Monday, January 26, 2015

The 2015 State of the Union Address

President Obama delivers the 2015 State of the Union Address to Congress
 Photo from Chip Somodevilla/Getty Images 
A Look at Obama’s 2015 State of the Union Address
 - by Dr. Jay Wendland 

On Tuesday, January 20, Barack Obama delivered his 6th State of the Union [SOTU] Address in front of both houses of Congress. The SOTU is constitutionally mandated, so every year we are given the President’s take on where he hopes Congress will focus its efforts over the following year. Usually we hear a laundry list of policies and programs the President would like to see implemented; however, this year was a bit different. While we did hear a number of policies Obama would like passed, we mostly heard a positive speech on how the United States can work together and make the country better. He went back to the speech he gave at the 2004 Democratic presidential nominating convention (Obama’s first time in the national spotlight) in which he stated that there is not a red America and a blue America, but rather the United States of America.

Obama laid out plans for what he believes will make America prosper over time. He called on Congress to focus on “middle class economics,” with the goal being to help working class families get through the economic pains many are feeling. Part of his plan is making community college free for all students who wish to attend. The goal here is to get Americans the education they need to succeed in the workplace. By ensuring everyone has access to this level of education, Obama believes this will better prepare U.S. citizens for the ever-changing workforce. Obama also called for increasing the minimum wage nationwide. Some states have already increased their minimum wage (New York increased its minimum wage from $8/hour to $8.75/hour as of Jan. 1) and Obama has issued an executive order increasing the minimum wage for federal employees to $10.10/hour. However, Obama must rely on Congress to increase national minimum wage which is currently set at $7.25/hour. In his call to Congress, Obama stated that if any Congress member believes he or she could survive on $15,000 per year (the annual salary for someone making $7.25/hour), then he or she ought to “Try it!” A final part of Obama’s call to focus on the middle class was paid maternity leave and earned sick leave. He called on Congress to pass a bill allowing for 6 weeks of paid maternity leave and the ability of any worker to earn paid sick days. We are the only democratic country in the world that does not allow for paid maternity leave, something Obama has now called on Congress to change. Further, because not all workers are able to earn paid sick leave, many are forced to choose between staying home with a sick child or going to work and forcing a sick child to go to school or daycare. 

Obviously we will see debate and argument about most of these policies and ideas throughout the upcoming year. In fact, because Obama is a Democrat and both houses of Congress are controlled by Republicans we will probably see a lot more fighting than normal. In her Republican response to the SOTU, Senator Joni Ernst (R-IA) reiterated that the Republicans won in the midterm elections last November (Ernst being one of these recent victors) and their ideas ought to be given attention rather than Obama’s ideas. The American public spoke in November and they voiced strong support for Republican reform, Ernst argued. Taking into account both the SOTU and the Republican response, we can see quite clearly that we are in for a lot of partisan fighting over the next two years.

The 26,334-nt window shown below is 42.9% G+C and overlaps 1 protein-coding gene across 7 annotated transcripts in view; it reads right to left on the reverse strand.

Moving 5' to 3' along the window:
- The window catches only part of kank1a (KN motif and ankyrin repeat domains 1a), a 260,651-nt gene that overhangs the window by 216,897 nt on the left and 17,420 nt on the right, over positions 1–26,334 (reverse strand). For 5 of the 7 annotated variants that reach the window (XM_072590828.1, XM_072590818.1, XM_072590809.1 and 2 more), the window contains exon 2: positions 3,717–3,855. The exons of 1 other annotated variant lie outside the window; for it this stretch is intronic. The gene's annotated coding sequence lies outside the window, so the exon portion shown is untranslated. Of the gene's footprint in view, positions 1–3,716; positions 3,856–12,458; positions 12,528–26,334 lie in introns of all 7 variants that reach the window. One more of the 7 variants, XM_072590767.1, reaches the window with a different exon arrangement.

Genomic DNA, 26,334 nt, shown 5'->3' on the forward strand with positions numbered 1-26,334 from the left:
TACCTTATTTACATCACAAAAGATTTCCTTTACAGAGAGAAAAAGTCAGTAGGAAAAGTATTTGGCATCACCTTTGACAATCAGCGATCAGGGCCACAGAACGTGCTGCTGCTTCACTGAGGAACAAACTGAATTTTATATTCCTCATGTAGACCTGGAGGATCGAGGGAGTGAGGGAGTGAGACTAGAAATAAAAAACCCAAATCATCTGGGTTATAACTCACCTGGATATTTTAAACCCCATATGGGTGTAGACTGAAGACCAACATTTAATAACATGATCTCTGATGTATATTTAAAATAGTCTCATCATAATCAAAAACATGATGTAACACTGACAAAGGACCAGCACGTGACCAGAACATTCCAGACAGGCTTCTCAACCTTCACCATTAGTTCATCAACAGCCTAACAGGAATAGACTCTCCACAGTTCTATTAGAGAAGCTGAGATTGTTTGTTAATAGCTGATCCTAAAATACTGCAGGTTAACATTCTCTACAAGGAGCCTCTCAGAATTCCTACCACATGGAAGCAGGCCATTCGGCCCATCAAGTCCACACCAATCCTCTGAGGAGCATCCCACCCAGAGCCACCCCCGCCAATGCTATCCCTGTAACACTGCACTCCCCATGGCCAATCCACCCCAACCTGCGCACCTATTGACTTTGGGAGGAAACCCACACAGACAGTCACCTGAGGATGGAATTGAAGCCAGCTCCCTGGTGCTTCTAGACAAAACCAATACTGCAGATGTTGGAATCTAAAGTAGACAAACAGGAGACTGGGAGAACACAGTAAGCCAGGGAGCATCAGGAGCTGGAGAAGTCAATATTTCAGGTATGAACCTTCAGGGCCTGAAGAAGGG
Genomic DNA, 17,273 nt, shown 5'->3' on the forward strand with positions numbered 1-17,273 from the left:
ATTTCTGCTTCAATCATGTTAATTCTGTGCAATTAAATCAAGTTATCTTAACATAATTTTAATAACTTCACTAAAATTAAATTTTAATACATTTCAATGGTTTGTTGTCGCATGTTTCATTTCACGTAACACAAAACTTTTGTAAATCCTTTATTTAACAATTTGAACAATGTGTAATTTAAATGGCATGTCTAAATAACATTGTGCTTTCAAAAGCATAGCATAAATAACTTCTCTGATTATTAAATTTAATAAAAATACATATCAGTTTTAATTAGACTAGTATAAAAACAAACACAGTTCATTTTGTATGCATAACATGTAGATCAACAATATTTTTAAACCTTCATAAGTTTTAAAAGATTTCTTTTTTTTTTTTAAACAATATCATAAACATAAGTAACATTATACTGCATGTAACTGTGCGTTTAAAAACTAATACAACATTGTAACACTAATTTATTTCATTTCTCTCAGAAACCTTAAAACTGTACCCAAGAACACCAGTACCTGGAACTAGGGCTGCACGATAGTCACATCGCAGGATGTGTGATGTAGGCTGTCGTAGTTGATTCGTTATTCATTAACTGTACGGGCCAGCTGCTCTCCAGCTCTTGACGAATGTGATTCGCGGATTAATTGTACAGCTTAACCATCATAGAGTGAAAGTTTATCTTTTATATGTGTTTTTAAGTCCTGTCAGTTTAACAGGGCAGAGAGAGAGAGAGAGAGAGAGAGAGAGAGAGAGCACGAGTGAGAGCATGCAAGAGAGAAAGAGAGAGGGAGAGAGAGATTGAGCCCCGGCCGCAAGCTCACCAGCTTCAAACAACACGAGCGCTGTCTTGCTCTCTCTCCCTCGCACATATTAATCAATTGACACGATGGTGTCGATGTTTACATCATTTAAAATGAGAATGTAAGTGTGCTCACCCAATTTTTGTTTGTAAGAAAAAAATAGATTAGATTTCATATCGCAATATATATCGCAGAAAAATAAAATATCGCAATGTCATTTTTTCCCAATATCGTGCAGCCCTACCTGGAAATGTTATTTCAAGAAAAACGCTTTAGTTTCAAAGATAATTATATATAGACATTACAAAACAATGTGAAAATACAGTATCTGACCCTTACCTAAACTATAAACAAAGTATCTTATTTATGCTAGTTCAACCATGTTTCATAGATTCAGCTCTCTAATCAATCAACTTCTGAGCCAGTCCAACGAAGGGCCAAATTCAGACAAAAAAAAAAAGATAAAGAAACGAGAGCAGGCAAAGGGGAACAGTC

Those wanting a look at Obama’s SOTU Address can view the full transcript here.

Dr. Jay Wendland received his doctorate from the University of Arizona, School of Government and Public Policy and specializes in campaigning, elections and voter behavior. In his courses, Dr. Wendland emphasize the importance of an active, involved electorate. His blog post reminds us that elections matter, and that it is our responsibility and duty as citizens to be informed. 

Tuesday, January 6, 2015

So what can you do with that history degree? The future of History, the Global Tuning Project, and careers for students

The Thinker, by Rodin
by Penny Messinger

Are you thinking about what you can do with a history major?

You're not alone. Many students love history but are concerned with whether a degree in history can translate into a successful career.

If you're in that group, you will want to learn more about the ways that the study of history has created value and career opportunities.

I was able to attend the American Historical Association's 2015 meeting and learn more about an exciting new initiative, the Global Tuning Project in History. It is helping historians throughout the world clarify and articulate the common skills, habits of mind, and content knowledge created through historical study. It is also helping us all to see how history majors are applying their training in a wide range of career fields.

The American Historical Association (AHA) is the major professional organization of historians in the United States. The AHA recently created a statement about the History Discipline Core to "articulate the ways history supports an educated workforce and citizenry and demonstrate that its value goes far beyond narrow professional training."